Online dating apps 'swipe right' on new safety code

Online dating apps have pledged to escalate complaints of imminent safety threats more swiftly to police under a voluntary industry code.

The companies behind Tinder, Hinge, Bumble, Grindr, RSVP and eharmony are among those to adopt the code, developed after the 2023 national roundtable on online dating safety.

The Albanese government said the platforms would beef up engagement with law enforcement agencies, including proactively escalating complaints when there was an "imminent threat" to the complainant's safety.

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Communications Minister Michelle Rowland said the code was an Australian-first for online dating. (Joel Carrett/AAP PHOTOS)

Other features of the code are systems to detect potential incidents of online-enabled harm, termination of accounts found to have violated online safety policies, and prominent, clear and transparent complaint and reporting mechanisms.

"eharmony is proud to have worked collaboratively with leaders across the online dating industry to develop a voluntary code to provide the safest experience possible for Australian daters," the company said in a statement.

The platforms will also publish regular transparency reports detailing the number of Australian accounts terminated, as well as a rating system tracking whether each dating service is meeting its commitments.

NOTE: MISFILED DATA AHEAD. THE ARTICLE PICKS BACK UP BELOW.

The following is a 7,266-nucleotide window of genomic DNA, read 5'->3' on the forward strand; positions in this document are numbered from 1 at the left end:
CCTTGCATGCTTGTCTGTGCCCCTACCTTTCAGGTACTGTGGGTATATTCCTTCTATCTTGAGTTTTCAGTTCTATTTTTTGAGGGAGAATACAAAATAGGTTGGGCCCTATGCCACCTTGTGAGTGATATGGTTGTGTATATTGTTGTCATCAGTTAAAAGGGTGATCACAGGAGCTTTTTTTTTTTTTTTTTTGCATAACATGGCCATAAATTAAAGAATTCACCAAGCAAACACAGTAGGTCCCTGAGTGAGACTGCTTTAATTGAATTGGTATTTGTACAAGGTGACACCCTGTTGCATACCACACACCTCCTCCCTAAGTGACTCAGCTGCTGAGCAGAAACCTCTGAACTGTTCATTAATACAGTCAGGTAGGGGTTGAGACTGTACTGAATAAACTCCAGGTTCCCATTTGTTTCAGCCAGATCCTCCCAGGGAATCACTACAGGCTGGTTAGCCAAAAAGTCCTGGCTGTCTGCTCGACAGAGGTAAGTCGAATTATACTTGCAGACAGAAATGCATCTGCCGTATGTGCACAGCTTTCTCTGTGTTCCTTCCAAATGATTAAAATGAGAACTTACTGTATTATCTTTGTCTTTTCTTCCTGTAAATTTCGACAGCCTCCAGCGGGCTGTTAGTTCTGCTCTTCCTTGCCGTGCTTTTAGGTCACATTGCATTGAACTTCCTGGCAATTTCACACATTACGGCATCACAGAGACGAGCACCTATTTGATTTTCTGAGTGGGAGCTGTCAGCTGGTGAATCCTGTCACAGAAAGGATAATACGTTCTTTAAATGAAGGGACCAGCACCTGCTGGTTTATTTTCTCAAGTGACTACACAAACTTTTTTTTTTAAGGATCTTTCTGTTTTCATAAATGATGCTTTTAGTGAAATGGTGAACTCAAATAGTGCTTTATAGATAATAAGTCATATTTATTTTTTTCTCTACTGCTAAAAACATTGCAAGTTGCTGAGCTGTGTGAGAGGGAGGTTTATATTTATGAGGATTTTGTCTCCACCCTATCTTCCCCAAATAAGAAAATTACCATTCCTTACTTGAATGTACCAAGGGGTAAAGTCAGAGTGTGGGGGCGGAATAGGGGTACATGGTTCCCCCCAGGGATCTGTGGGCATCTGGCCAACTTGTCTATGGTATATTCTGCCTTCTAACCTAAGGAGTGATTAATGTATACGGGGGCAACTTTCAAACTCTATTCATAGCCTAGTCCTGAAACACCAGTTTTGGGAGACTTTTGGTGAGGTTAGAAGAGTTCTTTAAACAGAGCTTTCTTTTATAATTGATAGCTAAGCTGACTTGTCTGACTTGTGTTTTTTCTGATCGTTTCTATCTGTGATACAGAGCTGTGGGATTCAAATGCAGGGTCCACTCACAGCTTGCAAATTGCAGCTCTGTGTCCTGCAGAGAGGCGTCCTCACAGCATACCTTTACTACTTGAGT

Communications Minister Michelle Rowland said the code was an Australian-first for the online dating sector.

"Online dating is now the most common way to meet a partner in Australia," she said.

"These services did not develop overnight, and the lack of action over the last decade means that regulation has not kept pace with technology."

A study published by the Australian Institute of Criminology in 2022 found 72.3 per cent of dating app users had been subjected to online sexual violence over the previous five years.

Social Services Minister Amanda Rishworth said the code would improve safety for Australians using dating apps and help people make choices about the platforms they use.

"Everyone deserves to live a life free of violence no matter where they are - and this includes online," she said.

The code will be operationalised over the next three months and be enforced by a three-member committee, who can issue formal warnings and suspend or remove participants.

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